Libya Slams UN General Secretary Over Comments.
Libya's deputy foreign minister Khaled Kaim told reporters early on Saturday that Ban's statement was "unacceptable" for not singling out NATO for "being responsible for civilian deaths in Libya." He added that the only party that must be blamed for the loss of civilian lives is NATO.
On Friday, UN spokesman Farhan Haq told journalists:"The secretary general has consistently called for restraint and caution to avoid civilian casualties. He of course recognises and appreciates NATO's efforts to avoid civilian casualties." In a statement released by his office on Thursday, Ban had sounded the alarm over civilian deaths and called for new efforts to find a political solution between Libyan leader Muammar Al Qathafi and opposition rebels, and without specifically naming any side, Ban called on "all parties" to use "extreme caution" in the battle.
The statement added: "The secretary general is deeply concerned by reports of the unacceptably large number of civilian casualties as a result of the conflict in Libya,' and that Ban "calls on all parties to exercise extreme caution in their actions, in order to minimise any further loss of civilian life." Meanwhile, Kaim on Saturday also denied that almost six months after rising up against the Libyan leader, the rebels had entered the eastern oil hub of Brega.
Backed by NATO helicopters, the rebels, who have tried for the past three weeks to seize the vital port, also vowed that in "a few days" they plan to retake Brega on the Gulf of Sirte.
By late Thursday, after a day of fighting, the rebels said they had taken control of one of three residential zones in Brega, with one of their commanders saying that every day they were gaining ground.
Meanwhile, in their base in Benghazi, on Friday, the rebels buried five "martyrs," including. According to an journalist, the commander of a brigade of volunteer civilians, killed the day before on the front line at Brega.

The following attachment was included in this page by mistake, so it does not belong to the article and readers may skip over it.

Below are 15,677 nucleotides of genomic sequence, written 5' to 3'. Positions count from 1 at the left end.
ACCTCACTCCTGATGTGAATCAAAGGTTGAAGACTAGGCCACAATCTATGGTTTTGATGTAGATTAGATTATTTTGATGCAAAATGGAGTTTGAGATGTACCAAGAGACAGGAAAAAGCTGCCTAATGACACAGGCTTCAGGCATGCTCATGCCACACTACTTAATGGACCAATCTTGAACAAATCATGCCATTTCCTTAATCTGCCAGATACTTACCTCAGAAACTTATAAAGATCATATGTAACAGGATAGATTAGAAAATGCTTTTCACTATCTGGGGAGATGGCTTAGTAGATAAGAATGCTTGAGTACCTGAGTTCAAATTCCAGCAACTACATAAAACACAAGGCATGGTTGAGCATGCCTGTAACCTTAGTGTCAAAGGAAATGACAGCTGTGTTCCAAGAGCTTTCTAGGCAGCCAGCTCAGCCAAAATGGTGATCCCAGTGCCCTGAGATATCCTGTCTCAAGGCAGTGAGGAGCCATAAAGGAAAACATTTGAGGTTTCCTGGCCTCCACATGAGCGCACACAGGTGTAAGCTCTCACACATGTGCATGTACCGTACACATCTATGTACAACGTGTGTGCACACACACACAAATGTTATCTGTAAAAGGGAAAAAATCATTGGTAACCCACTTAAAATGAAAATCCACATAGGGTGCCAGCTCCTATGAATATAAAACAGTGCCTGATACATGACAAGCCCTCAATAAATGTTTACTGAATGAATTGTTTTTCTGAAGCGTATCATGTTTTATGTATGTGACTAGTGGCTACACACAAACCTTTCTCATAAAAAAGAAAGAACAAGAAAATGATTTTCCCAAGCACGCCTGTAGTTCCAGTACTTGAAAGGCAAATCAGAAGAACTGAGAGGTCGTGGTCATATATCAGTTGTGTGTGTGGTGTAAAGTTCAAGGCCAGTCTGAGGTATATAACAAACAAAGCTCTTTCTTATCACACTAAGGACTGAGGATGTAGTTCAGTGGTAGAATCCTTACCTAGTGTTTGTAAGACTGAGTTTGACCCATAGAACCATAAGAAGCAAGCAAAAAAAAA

Before heading back to the front, a lieutenant at the funeral was quoted saying: "Today we are in mourning. Tomorrow we take revenge." On another front, in an effort to end the barrage of missiles hitting the western town almost daily, rebels from Misurata pushed against the regime troops in Tuarga and by day's end had controlled it.
The two sides exchanged artillery fire that reportedly left at least three rebels dead and as many as 30 wounded. Then in a symbolic show of victory after the town's capture, the rebel fighters tore down green flags hoisted by the Al Qathafi supporters who just hours earlier had occupied the area.
The rebels' push forward is aided in no small measure by continuous NATO air strikes , with the alliance's top Libya commander, Lieutenant General Charles Bouchard, saying that the air strikes had affected Al Qathafi's military capabilities, repeating what NATO has been saying for weeks if not months.
Bouchard said that the Al Qathafi regime's forces continue to be weakened, both in strength and their will to fight, and that 'they are no longer able to launch a credible offensive." He also reported "activity" on three fronts - in Brega, Misurata and the Nafusa mountains - adding that Al Qathafi's forces are "shooting blindly on civilians." He maintained: "On the three fronts, we're seeing changes as anti-Al Qathafi forces march forward to stop the attacks on the population." Referring to accusations by the Libyan government last week that NATO killed 85 people, including women and children, with air strikes on the village of Majer, south of Zliten. Bouchard denied denied the claims "I can assure you that the target was a legitimate one that contained mercenaries, a command centre and 4x4 vehicles modified with automatic weapons, rocket launchers or mortars," he said.
Then added: "I cannot believe that 85 civilians were present when we struck in the wee hours of the morning, and given our intelligence" on the target. "I can assure you that there (were not) 85 civilians present, but I cannot assure you that there were none at all."
2011 - The Tripoli Post
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|Publication:||The Tripoli Post (Tripoli, Libya)|
|Date:||Aug 13, 2011|
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